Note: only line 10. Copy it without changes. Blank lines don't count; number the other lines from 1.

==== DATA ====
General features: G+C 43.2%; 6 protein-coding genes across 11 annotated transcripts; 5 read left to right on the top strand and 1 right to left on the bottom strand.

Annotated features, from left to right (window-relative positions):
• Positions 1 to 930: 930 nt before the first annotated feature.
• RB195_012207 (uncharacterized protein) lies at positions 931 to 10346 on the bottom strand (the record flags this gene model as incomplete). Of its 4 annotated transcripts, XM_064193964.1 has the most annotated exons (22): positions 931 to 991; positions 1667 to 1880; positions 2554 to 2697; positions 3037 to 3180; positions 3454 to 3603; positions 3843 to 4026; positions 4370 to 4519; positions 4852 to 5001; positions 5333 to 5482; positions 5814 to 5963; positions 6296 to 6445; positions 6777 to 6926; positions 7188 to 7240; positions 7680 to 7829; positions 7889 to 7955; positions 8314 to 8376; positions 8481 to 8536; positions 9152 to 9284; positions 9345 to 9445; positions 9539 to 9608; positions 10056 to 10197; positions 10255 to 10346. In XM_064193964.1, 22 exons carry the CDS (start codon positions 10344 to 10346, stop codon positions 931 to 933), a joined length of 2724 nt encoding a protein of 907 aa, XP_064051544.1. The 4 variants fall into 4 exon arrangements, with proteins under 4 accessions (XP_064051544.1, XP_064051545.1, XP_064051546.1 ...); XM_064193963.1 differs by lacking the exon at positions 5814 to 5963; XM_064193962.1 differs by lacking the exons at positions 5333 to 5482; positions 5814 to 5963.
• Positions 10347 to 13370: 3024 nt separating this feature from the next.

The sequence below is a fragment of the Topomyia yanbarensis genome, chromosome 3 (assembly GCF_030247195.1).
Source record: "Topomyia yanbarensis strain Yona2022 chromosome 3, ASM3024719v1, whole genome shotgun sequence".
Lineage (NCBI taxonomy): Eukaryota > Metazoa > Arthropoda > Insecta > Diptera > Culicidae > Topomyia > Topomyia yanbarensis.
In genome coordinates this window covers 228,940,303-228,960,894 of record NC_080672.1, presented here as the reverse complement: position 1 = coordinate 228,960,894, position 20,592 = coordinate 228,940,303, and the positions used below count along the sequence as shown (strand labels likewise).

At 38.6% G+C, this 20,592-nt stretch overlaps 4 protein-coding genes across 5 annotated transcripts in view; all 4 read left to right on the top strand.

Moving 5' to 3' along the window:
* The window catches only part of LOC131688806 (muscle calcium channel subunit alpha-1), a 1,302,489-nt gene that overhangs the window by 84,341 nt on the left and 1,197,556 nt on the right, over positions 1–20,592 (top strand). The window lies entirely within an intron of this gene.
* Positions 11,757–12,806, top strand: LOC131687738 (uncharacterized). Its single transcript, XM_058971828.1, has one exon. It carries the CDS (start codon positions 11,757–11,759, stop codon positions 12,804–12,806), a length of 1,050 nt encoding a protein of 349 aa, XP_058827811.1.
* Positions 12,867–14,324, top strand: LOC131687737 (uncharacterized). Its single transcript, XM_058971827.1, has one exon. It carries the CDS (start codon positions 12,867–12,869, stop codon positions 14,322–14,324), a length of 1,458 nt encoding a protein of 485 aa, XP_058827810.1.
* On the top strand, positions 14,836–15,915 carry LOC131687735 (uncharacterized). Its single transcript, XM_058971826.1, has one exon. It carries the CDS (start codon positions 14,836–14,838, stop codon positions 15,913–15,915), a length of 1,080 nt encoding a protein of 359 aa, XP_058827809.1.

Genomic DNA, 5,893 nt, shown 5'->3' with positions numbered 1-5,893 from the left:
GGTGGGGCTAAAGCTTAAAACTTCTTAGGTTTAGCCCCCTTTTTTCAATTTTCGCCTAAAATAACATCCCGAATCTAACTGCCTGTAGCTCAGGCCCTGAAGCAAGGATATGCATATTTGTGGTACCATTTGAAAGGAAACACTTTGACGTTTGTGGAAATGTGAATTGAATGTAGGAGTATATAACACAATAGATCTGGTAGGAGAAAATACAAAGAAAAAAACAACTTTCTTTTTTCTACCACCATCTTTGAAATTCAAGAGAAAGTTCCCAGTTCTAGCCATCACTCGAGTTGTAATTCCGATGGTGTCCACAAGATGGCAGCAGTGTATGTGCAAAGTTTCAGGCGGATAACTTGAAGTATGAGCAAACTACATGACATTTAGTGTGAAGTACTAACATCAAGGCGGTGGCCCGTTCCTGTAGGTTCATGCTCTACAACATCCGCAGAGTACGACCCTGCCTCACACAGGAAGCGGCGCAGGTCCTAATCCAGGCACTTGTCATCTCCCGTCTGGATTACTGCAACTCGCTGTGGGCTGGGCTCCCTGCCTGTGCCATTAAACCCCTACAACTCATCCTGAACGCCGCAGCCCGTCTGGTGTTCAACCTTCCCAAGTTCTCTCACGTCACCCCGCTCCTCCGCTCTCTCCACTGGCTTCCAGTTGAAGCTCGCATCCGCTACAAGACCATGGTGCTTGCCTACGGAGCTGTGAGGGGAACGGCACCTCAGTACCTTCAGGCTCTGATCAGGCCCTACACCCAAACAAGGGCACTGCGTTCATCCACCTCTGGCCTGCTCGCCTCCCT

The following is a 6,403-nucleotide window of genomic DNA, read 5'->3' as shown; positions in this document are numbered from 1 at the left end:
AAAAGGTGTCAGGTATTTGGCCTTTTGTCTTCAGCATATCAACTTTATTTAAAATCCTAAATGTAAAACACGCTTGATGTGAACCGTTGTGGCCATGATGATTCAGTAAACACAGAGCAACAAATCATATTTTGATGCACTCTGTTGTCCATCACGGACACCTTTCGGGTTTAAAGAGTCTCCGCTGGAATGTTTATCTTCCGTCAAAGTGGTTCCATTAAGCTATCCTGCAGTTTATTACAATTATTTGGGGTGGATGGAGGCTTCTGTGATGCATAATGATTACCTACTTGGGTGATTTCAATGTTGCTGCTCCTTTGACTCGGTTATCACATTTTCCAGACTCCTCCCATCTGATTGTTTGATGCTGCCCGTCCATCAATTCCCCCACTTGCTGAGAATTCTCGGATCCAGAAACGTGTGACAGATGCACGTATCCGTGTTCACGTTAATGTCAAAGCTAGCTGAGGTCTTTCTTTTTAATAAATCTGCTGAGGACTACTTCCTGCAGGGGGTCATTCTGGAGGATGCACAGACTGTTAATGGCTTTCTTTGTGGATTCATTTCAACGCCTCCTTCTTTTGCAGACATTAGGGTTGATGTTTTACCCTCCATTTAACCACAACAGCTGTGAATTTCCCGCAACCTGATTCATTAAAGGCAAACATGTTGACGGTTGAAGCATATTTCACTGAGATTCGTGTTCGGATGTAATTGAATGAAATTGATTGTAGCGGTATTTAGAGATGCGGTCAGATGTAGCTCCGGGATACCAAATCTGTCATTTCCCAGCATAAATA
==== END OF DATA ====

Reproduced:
At 38.6% G+C, this 20,592-nt stretch overlaps 4 protein-coding genes across 5 annotated transcripts in view; all 4 read left to right on the top strand.